Knysna Creative Heads (KCH), the company with local developer links, was controversially awarded the tender to prepare the ISDF framework that will decide the future of Knysna. Municipal Manager Grant Easton wants the politicians to spend more money, outside of the tender winners, on public participation.
That’s money up and beyond the tender agreement.
That’s money despite local and provincial government having insufficiently addressed the public outcry that public participation, over the past two years, was a sham, government and big business seemingly intent on doing what they want no matter strong objections and presentations.
That’s more money supposedly for the future of Knysna’s people but without them feeling part of the process.
The divide in opinion between what has happened was emphasised at the November Mayoral Committee Meeting when Mike Maughan-Brown (Director Planning & Development), in the agenda, stated that “…during the first phase of the project, an extremely comprehensive community consultation process was implemented.”
Objectors, including this author, disagree.
Easton argued on the basis of Maughan-Brown’s report which further read that: “In terms of the initial programme for the project it was intended that the project should be completed by the end of June 2014. Because of the delay in the inception of the project it was accepted that the process would run until December 2014. For various reasons the process has taken much longer than was expected. Some of these reasons were because of technical difficulties experienced by the project team. However, the delay was also attributable to a substantial extent to the fact that some information that was critical to the process was only available in October 2015 from Technical Services. Council decisions relating to the status of the project also contributed to delays. It is now expected that the final draft of the plan will be handed to the municipality early in December 2015 for public participation early in 2016.”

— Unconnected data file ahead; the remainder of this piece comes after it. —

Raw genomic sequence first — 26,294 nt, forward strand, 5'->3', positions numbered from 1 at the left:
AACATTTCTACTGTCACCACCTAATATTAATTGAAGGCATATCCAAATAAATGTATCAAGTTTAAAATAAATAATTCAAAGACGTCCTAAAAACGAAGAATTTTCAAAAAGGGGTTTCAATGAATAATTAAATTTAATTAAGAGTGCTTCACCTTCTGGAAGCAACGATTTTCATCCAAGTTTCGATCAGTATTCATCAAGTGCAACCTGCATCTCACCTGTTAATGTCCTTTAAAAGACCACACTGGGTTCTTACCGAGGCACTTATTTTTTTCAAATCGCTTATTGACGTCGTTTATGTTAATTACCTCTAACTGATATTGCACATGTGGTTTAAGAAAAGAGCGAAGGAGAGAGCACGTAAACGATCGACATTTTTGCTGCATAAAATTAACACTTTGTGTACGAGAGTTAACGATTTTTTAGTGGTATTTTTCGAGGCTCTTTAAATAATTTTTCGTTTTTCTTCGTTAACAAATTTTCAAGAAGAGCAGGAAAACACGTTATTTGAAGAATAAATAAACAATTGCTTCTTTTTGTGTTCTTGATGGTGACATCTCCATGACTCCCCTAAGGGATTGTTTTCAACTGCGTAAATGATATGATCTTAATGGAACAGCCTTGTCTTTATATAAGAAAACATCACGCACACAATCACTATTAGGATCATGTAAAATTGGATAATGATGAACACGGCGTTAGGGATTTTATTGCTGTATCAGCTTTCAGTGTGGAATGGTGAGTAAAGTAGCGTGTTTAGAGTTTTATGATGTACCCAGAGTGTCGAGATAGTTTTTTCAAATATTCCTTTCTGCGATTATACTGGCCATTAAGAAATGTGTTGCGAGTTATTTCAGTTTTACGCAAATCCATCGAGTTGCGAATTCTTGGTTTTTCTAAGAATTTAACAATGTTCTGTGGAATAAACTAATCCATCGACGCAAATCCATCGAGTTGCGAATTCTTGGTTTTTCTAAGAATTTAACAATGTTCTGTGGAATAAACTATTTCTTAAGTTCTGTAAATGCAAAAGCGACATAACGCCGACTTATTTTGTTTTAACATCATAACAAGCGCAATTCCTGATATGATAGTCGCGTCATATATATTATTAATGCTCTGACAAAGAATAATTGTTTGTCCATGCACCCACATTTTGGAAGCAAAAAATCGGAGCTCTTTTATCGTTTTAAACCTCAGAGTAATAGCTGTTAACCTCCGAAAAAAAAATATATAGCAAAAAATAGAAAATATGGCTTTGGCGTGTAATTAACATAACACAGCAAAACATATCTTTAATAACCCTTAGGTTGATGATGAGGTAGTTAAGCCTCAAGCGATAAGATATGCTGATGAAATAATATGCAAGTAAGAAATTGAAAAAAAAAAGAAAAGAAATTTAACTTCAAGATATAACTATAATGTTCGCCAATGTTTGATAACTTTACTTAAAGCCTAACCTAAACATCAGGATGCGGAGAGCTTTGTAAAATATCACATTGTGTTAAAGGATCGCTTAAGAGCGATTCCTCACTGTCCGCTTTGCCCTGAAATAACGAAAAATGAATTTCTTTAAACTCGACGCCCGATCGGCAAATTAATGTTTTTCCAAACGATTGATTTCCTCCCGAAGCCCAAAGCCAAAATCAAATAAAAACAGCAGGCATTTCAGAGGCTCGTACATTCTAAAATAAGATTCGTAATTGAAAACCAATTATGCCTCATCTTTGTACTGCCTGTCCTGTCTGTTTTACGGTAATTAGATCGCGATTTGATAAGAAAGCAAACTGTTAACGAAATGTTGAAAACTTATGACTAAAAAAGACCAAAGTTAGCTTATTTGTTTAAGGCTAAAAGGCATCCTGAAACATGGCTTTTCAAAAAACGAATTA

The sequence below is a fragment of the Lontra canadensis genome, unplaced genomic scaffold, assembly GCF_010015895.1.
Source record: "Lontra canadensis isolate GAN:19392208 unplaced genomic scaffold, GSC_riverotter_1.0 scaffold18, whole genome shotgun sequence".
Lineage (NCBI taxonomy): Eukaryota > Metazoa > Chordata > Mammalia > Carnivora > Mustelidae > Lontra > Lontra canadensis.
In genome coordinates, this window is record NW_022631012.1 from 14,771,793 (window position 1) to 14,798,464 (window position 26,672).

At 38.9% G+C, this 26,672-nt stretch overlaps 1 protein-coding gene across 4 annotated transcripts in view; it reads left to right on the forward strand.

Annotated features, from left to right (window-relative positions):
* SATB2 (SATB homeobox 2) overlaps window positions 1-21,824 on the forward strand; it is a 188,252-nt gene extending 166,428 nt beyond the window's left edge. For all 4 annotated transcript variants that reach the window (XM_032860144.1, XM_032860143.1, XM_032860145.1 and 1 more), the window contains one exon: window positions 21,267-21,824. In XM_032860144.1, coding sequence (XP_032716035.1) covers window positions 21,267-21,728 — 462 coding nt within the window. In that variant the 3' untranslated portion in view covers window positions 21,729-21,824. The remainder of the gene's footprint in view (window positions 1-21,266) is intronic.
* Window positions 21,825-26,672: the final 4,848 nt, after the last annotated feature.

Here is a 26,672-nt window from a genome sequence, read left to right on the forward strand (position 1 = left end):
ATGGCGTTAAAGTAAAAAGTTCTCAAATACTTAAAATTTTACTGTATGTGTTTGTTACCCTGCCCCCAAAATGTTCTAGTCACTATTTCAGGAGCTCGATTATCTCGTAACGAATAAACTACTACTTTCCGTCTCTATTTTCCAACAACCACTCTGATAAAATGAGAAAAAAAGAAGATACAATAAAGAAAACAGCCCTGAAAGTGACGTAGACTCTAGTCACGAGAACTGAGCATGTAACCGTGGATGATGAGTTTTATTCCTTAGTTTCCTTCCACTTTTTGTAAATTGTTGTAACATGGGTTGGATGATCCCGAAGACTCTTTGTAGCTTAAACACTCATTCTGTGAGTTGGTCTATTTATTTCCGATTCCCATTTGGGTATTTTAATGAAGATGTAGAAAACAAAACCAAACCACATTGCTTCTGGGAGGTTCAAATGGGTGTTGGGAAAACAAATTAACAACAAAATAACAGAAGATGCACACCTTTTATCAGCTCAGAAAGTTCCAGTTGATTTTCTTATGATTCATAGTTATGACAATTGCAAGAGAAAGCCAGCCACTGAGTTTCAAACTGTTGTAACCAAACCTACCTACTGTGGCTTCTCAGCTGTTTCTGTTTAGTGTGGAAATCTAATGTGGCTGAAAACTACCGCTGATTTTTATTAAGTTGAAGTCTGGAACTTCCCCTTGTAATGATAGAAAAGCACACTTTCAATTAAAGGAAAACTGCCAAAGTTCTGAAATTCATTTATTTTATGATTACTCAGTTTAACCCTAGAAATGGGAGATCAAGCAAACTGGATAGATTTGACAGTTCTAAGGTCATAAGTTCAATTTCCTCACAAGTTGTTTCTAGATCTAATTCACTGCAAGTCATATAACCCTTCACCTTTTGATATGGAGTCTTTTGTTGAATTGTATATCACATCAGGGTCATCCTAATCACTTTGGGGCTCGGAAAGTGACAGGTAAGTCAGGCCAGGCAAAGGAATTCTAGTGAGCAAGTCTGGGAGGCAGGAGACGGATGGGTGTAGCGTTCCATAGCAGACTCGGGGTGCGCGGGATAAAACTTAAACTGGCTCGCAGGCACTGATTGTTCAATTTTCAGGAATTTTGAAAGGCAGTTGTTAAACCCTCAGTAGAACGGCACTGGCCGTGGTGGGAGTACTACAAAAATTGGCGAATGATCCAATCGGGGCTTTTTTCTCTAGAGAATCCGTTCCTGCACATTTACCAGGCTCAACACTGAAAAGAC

Peter Myers (DA) pointed out that public participation was built into the tender and that, “Reasons for delay are not due to public participation… so why are there extra costs?”
Easton said that because the project has taken much longer, costs have changed. “I do not know what those costs will be. We will come back to you with those.”
Surely you’ve got a draft of that,” Myers responded. “Surely you can give this committee an indication???”
Easton couldn’t answer.
So that the Council better understood what they were dealing with, he was directed to return with it to the Ordinary Council Meeting on December 10, the final gathering for 2015.
At that council meeting, he stated R579 000 but emphasised that that was not a final figure.
The politicians were clearly even more unprepared when they were informed that the ISDF Steering Committee had been sent the ISDF draft, which would affect the town for an estimated 30 years, that morning. In the public gallery, there were suspicious rumblings as to the awkward timing with the year ending. This was compounded when Eston sarcasically added, “It’s a massive document. I wish them well over Christmas and New Year.”
When Easton was asked who the ISDF Steering Committee was, he was unable to answer.
Mayor Georlene Wolmarans was also unable to identify the Steering Committee for the ISDF. Stephen de Vries, the ANC Chief Whip, reckoned that the Mayor hadn’t been to any of the meetings if she didn’t know.
Inadvertently, De Vries was adding ammunition to the protestor’s feeling that it was big business versus the public and that the DA wasn’t addressing the public’s needs.
Regards the request for more money, De Vries said that, “We, as the ANC, don’t agree that there should be any additional costs… that was part of the scope originally given to the tender winner. We object that any additional costs be paid by Knysna Municipality. The ANC raised, from the beginning, that there may be a conflict of interest with the service provider being a property developer.”